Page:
A lively panel discussion Wednesday on the Foreign Corrupt Practices Act, which included former Attorney General Michael Mukasey, offered insights into an anticipated FCPA guidance from the Department of Justice.
The panelists at the Dow Jones Global Compliance Symposium agreed that while it’s hard to predict what the DOJ will recommend, there was a general consensus that much of the pressure for the clarification was coming from outside the United States.
Butler University business law professor Mike Koehler said that the Justice Department should take it further and aggregate the guidance into a single document that could clarify FCPA enforcement. The other panelist was Paul, Weiss, Rifkind, Wharton & Garrison partner Mark Mendelsohn.
“I’m hoping that it is going to be far more specific than what it is now,” Mukasey said. He said that while he doesn’t know what reforms are going to be made, one resolution should be the clarification of compliance defenses for companies. A rogue employee should not be used against an entire company with a robust internal compliance program. He said that this would likely result in a tightening of standards.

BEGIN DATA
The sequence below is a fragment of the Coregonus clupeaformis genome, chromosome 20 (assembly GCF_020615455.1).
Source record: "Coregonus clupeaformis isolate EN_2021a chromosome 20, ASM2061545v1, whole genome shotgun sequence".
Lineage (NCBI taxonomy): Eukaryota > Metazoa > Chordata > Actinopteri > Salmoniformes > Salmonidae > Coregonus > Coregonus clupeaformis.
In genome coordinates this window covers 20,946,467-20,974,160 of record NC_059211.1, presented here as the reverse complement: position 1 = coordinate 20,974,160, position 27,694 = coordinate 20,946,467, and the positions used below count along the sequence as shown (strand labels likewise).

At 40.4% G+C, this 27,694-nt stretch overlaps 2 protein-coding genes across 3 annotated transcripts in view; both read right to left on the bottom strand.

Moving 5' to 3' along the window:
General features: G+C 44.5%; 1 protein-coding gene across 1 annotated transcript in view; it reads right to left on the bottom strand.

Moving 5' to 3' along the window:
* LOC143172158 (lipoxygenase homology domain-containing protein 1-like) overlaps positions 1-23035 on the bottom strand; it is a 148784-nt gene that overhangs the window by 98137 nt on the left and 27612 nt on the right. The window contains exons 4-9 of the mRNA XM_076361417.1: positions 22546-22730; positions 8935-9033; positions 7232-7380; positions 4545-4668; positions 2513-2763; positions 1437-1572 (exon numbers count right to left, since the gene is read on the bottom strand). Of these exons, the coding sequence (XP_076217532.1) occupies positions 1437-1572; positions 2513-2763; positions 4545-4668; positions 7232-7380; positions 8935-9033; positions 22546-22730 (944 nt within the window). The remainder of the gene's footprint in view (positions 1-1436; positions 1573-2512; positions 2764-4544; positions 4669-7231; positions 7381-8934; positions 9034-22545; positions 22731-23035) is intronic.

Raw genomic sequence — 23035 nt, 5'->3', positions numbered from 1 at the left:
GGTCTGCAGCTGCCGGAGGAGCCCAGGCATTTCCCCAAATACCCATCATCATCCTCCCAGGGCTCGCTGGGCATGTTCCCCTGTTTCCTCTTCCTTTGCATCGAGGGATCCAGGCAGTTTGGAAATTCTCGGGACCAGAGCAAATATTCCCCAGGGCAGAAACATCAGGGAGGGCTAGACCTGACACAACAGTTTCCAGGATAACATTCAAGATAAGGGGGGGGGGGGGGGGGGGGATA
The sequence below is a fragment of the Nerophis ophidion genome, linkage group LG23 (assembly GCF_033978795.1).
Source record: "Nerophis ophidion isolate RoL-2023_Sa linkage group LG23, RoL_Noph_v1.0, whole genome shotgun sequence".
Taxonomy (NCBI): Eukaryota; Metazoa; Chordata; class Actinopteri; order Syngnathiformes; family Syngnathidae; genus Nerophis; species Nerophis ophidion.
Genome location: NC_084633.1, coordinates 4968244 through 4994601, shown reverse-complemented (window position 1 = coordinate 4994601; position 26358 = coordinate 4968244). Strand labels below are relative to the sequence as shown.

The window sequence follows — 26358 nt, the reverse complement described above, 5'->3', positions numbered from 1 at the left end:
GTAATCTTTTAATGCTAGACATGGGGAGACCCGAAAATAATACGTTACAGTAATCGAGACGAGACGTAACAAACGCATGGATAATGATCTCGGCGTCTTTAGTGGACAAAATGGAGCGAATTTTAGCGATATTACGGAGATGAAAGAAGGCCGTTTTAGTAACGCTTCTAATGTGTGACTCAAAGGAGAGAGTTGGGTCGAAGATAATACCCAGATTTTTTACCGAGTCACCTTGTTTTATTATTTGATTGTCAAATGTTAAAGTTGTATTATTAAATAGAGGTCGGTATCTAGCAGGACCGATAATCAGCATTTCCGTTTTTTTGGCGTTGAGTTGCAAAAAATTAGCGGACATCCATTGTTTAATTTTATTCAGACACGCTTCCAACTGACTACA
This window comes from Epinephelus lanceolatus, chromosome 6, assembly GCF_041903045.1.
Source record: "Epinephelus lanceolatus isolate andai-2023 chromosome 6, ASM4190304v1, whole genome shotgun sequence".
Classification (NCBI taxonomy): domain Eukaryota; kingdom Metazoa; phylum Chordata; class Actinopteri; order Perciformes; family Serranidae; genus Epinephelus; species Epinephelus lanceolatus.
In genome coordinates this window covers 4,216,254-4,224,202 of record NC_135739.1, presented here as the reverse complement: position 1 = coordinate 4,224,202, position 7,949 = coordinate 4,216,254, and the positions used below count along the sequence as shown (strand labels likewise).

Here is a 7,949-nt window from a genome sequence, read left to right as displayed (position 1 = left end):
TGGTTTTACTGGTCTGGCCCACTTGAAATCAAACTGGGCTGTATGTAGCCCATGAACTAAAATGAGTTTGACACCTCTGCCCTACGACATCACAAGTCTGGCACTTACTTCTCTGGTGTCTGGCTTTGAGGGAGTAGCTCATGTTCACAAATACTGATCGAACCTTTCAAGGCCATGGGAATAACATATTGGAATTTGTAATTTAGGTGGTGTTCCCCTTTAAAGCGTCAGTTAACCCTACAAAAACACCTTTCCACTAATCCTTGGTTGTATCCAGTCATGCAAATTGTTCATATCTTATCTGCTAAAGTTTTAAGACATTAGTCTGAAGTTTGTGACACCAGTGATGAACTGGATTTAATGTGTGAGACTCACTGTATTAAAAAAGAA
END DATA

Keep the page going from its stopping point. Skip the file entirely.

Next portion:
“If it turns out that a rogue employee gets past [the compliance program], the company ought not to be liable,” Mukasey said. “There are in fact companies that are making decisions that are not to the advantage of the economy or the country.”
Not addressing these issues of compliance force some companies to decline to do business in certain parts of the globe because policing the matters become too hazardous. That opens the door to “folks like the Russians and the Chinese who are a less delicate” when it comes to compliance enforcement, Mukasey said.
But Mendelsohn countered, saying that the statute should explicitly spell out what a company’s liability was rather than having to defend itself later.
“My clients, companies, don’t want to be indicted and then mount an affirmative defense to rebut the presumption of liability,” Mendelsohn said.
The panel also discussed the recent failure of FCPA cases brought by the government, including an Africa sting that was dismissed in February.
“These were astounding failures on behalf of the DOJ,” Koehler said. “They ruin real people’s lives. They empty people’s wallets.”
But Mendelsohn disagreed with the notion that there was a problem with the statutes. He said that FCPA cases are incredibly time consuming and difficult to bring due to the expansive nature of the fraud.
“I don’t think any of the difficulties that the government has had in the several cases that have gone to trial are problems with FCPA,” Mendelsohn said. “None of them go to an element of a statute or the way the statute was enforced.”